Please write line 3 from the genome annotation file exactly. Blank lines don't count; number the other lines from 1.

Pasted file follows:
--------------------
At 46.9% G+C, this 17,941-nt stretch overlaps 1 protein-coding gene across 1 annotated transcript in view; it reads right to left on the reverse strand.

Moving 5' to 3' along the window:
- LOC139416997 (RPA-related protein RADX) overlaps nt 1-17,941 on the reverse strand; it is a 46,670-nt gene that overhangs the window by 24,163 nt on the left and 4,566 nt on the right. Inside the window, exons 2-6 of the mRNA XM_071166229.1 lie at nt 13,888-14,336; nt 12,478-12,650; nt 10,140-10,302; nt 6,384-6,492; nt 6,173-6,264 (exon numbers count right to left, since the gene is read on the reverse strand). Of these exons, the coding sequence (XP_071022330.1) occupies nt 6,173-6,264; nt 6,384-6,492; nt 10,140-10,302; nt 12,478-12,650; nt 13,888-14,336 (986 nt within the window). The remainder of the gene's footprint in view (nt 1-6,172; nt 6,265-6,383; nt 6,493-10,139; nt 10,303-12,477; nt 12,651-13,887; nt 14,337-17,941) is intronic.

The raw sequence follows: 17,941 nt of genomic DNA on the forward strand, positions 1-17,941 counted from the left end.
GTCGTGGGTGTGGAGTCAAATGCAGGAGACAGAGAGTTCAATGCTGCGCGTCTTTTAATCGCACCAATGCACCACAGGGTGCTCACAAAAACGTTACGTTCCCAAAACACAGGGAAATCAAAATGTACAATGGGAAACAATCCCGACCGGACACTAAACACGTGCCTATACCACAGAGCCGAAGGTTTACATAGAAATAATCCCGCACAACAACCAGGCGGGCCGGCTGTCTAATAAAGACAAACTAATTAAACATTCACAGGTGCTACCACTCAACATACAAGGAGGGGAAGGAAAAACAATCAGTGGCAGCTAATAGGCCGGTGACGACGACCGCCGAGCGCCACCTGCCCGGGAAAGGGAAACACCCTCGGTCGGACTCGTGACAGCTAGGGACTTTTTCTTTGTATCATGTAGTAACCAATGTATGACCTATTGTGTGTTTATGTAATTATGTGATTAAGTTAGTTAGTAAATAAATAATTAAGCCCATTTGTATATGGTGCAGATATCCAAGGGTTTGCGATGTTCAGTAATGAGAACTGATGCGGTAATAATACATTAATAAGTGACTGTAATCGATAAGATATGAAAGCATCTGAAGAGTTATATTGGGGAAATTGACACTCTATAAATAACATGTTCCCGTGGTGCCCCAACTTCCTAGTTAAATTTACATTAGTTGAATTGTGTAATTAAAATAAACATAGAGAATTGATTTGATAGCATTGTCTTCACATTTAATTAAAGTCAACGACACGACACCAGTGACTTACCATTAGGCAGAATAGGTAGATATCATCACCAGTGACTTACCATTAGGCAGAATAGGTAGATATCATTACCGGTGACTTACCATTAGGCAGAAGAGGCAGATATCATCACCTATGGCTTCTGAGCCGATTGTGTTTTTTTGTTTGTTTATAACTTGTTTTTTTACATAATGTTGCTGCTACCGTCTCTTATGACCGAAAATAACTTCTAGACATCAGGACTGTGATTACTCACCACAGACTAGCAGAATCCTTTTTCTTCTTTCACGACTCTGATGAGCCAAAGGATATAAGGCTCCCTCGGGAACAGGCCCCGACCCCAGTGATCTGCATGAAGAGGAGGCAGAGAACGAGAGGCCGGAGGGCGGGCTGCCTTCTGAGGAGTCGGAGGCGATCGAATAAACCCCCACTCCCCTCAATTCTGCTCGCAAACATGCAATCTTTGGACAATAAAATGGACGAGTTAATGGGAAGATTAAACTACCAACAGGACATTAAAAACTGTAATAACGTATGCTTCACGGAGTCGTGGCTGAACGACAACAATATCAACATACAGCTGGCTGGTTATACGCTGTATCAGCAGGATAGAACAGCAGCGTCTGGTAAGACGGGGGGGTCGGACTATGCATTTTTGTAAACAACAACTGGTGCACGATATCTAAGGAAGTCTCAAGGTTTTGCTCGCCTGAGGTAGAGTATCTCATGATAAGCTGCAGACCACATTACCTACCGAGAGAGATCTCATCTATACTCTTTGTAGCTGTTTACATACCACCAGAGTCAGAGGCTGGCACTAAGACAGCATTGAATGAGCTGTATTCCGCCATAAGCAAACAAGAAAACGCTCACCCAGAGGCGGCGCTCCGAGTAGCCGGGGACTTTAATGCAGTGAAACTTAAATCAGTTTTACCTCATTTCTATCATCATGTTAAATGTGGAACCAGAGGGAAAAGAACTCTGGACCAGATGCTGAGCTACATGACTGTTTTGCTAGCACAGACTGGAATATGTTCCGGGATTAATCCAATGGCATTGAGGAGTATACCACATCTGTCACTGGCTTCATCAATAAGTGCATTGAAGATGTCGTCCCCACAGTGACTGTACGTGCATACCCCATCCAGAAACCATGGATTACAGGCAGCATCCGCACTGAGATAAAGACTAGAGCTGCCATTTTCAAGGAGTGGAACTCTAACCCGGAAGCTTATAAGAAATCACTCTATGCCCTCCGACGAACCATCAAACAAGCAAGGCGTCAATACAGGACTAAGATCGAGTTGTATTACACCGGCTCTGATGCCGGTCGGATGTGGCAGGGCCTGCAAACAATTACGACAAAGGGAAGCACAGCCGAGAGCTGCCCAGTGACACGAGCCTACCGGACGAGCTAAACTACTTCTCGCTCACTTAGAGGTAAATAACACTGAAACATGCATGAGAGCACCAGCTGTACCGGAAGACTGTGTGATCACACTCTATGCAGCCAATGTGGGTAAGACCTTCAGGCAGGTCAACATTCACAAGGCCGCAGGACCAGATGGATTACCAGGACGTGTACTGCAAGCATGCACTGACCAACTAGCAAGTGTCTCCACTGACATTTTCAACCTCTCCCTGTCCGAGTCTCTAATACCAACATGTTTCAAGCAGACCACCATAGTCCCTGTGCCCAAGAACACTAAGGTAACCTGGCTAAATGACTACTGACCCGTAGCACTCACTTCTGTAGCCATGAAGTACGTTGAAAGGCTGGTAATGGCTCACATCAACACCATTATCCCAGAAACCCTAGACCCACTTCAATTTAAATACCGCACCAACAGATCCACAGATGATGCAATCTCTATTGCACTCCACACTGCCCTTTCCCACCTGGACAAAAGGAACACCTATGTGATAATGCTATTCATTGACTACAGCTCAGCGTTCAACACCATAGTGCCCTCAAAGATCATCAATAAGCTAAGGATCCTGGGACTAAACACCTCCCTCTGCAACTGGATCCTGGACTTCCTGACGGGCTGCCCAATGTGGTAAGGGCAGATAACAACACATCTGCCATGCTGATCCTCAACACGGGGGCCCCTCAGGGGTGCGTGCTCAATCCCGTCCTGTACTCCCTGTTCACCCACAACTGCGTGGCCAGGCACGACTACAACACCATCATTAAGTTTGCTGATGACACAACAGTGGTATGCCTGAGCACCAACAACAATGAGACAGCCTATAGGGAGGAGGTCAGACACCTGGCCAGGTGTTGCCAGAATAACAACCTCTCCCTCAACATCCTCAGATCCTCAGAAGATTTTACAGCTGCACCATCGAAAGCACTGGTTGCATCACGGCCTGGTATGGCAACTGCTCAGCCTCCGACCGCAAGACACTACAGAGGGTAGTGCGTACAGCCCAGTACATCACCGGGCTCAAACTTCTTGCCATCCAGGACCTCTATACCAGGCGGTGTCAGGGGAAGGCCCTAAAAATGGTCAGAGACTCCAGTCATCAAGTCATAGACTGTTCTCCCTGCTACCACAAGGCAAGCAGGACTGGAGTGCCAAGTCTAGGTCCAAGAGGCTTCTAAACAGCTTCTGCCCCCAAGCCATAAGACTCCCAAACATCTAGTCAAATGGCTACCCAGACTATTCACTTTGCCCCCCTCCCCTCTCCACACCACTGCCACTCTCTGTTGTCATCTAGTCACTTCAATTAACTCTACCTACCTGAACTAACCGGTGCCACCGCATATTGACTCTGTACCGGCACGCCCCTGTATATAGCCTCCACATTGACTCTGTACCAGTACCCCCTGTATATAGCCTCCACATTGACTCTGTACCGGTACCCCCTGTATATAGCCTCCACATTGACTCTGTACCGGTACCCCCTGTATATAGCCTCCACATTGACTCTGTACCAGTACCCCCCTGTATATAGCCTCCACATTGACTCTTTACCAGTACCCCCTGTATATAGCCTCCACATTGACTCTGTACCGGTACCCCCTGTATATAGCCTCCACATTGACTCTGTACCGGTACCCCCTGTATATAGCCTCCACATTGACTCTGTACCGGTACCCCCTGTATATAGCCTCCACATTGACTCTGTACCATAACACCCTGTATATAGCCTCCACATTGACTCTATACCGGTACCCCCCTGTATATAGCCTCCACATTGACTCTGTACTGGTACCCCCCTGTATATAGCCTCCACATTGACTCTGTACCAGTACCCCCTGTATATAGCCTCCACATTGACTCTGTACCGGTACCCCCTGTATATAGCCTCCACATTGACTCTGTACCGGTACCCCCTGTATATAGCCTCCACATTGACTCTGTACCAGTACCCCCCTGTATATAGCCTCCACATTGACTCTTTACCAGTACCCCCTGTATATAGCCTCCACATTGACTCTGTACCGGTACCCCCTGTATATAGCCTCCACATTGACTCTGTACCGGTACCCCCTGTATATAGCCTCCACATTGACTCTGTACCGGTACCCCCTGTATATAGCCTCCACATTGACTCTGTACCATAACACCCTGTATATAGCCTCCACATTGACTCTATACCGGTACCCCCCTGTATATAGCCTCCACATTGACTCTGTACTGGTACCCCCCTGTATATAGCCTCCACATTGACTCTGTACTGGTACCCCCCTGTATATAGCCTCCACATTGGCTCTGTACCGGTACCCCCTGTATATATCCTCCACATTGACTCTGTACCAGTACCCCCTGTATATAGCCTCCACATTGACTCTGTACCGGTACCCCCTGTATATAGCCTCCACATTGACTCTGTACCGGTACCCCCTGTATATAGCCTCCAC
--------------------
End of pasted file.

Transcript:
- LOC139416997 (RPA-related protein RADX) overlaps nt 1-17,941 on the reverse strand; it is a 46,670-nt gene that overhangs the window by 24,163 nt on the left and 4,566 nt on the right. Inside the window, exons 2-6 of the mRNA XM_071166229.1 lie at nt 13,888-14,336; nt 12,478-12,650; nt 10,140-10,302; nt 6,384-6,492; nt 6,173-6,264 (exon numbers count right to left, since the gene is read on the reverse strand). Of these exons, the coding sequence (XP_071022330.1) occupies nt 6,173-6,264; nt 6,384-6,492; nt 10,140-10,302; nt 12,478-12,650; nt 13,888-14,336 (986 nt within the window). The remainder of the gene's footprint in view (nt 1-6,172; nt 6,265-6,383; nt 6,493-10,139; nt 10,303-12,477; nt 12,651-13,887; nt 14,337-17,941) is intronic.